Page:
If not in the neutral position in the step d1, control proceeds to a step d6, which determines whether "SPD:REAL" is smaller than a preset value (1.5 km/h in the illustrated embodiment). If smaller than 1.5 km/h, then the vehicle speed sensor is regarded as being abnormal (step d6, and if equal to or higher than 1.5 km/h, then the vehicle speed sensor is regarded as being normal (step d7). Even if the transmission is in the lowest gear position, it is impossible for the motor vehicle to run at a speed below 1.5 km/h. Therefore, if the vehicle speed lower than 1.5 km/h is detected when the transmission is not in the neutral position, then the vehicle speed sensor is regarded as being abnormal. With the steps d5 through d7, it is possible to determine any anormality of the vehicle speed sensor when the gears are in gear positions other than the neutral position. Any abnormality of the vehicle speed sensor is determined by the different methods, as described above, depending on whether the gear position is neutral or not. These different methods are selectively employed for the following reasons: When the gear position is neutral, the drive power from the engine is not transmitted to the road wheels, and it is impossible for the motor vehicle to run even at a speed lower than 1.5 km/h. Therefore, it is difficult to determined whether the vehicle speed sensor is normal or abnormal according to the vehicle speed. When the gear position is not neutral, the vehicle speed varies greatly at the time the motor vehicle is braked, the present value α cannot be established. Therefore, it is difficult to determine whether the vehicle speed sensor is normal or abnormal according to a change in the vehicle speed.

Processing from the step d1 through the step d7 can therefore reliably determine if the vehicle speed sensor is abnormal no matter which gear position the gears may be in while the vehicle is running.

The processing from a step d8 through a step d25 will be described below. This processing operation serves to determine the value of "SPEED" used for determining an optimum gear position in steps d28, d31, described later on.

A step d8 decrements a variable "TMR:SPD". Therefore, by decrementing "TMR:SPD" in the period of 64 msec. in the step d8, this variable operates as a timer for counting a period of time after the gears are released from the neutral position to the starting of an increase in in vehicle speed. The variable "TMR:SPD" is employed in order to determine abnormality of the vehicle speed sensor after such vehicle speed sensor abnormality has been detected for a certain period of time.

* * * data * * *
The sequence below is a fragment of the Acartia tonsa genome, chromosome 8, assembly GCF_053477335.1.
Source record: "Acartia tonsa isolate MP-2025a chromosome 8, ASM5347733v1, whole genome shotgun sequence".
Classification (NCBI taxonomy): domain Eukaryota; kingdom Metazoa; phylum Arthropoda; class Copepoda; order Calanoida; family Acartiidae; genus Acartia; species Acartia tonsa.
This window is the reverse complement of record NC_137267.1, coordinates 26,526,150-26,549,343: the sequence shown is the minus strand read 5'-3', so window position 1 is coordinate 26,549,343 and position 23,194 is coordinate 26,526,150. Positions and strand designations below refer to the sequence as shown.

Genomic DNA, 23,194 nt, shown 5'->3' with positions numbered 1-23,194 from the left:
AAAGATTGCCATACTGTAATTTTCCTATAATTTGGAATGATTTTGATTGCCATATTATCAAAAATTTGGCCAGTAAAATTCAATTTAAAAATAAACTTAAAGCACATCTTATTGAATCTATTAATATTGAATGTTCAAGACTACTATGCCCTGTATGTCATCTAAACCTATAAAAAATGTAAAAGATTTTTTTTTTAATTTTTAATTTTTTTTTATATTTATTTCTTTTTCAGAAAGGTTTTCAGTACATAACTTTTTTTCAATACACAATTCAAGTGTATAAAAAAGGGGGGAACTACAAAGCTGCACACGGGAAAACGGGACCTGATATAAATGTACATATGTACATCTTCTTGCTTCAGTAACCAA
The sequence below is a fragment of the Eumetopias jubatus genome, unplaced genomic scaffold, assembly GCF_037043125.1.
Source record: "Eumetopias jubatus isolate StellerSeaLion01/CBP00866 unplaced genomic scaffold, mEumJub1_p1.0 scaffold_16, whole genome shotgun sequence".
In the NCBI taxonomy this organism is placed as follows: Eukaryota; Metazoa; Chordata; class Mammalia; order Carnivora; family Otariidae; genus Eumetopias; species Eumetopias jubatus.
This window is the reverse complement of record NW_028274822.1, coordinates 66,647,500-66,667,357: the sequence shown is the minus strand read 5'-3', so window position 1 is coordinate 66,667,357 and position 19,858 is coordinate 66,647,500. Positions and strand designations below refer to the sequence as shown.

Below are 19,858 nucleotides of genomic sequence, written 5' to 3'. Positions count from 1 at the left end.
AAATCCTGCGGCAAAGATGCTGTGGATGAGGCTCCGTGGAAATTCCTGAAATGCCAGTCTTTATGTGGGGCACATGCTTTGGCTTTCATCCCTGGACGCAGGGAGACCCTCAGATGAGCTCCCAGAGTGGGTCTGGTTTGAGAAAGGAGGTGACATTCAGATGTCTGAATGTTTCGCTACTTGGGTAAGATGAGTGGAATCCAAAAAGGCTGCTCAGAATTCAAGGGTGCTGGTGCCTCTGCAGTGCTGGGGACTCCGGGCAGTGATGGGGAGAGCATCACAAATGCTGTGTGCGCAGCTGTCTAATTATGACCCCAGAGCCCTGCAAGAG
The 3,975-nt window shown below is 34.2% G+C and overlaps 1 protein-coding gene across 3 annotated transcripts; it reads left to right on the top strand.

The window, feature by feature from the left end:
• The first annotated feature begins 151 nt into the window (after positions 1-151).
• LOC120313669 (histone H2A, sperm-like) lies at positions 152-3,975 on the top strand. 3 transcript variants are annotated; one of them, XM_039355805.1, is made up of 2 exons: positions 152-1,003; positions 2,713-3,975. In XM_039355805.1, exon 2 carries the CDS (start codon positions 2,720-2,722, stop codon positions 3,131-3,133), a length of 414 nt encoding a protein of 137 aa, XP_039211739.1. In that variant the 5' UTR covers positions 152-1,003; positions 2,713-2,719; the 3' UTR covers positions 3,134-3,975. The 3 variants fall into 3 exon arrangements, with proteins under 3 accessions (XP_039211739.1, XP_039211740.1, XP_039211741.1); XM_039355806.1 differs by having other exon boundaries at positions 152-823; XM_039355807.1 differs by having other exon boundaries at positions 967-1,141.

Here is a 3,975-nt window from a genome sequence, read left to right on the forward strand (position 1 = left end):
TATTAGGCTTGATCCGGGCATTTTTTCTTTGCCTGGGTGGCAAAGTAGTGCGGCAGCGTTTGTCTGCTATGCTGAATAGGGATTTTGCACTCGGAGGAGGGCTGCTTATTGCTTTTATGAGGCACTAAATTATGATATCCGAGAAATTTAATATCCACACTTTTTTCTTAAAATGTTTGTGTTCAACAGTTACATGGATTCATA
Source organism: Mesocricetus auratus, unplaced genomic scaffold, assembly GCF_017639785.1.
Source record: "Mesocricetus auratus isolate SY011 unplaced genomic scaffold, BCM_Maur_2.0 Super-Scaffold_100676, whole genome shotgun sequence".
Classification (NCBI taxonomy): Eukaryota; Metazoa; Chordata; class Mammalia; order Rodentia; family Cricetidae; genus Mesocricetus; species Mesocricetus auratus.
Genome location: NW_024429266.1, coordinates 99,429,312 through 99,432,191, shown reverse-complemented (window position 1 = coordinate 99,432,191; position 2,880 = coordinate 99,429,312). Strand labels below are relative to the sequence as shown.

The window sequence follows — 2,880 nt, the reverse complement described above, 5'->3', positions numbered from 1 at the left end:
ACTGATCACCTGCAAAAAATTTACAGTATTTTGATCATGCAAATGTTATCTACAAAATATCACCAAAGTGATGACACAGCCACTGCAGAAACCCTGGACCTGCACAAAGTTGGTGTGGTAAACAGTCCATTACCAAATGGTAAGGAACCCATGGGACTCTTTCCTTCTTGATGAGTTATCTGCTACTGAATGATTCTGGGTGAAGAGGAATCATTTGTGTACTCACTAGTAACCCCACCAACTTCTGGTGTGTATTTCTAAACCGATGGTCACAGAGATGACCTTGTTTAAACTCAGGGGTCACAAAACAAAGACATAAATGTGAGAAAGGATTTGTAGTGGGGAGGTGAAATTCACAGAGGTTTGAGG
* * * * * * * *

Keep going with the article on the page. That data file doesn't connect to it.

Then, control goes to a step d9 which confirms whether the vehicle speed sensor is detected as being abnormal or not in the steps d6 through d7. If the vehicle speed sensor is normal, control jumps to a step d10 in which the variable "SPD:REAL" is subjected to a filtering process and then put in "SPD". If the vehicle speed sensor is abnormal, then a step d11 determines if the gear position is neutral or not. If neutral, then control proceeds to a step d12 in which a preset value (8 in the illustrated embodiment) is put in "TMR:SPD". If not neutral, a step d13 determines whether "TMR:SPD" becomes "0" (i.e., 864 msec. has elapsed after the gears are released from the neutral position). Control then goes to a step d14 only when "TMR:SPD"=0. Since "SPD:REAL" cannot be used when the vehicle speed sensor is abnormal, a vehicle speed is determined from the input shaft rotational speed and the gear ratio and put in "SPD" in the step d14. Step d11 determines whether the gear position is neutral or not, as described above, because when the gear position is neutral, the vehicle speed cannot be determined in the step d14 as the rotation of the input shaft is not transmitted to the road wheels. The step d13 determines whether "TMR:SPD" is "0" or not because abnormality of the vehicle speed sensor is finally determined after such vehicle speed sensor abnormality has been detected for a certain period of time, and then the backup process is effected in the step d14.

According to the processing from the step d8 through the step d14, vehicle speed data determined dependent on whether the vehicle speed sensor is normal or abnormal are put in "SPD" except during a period in which the gear position is neutral and for a fixed period (864 msec.) after the gears are released from the neutral position.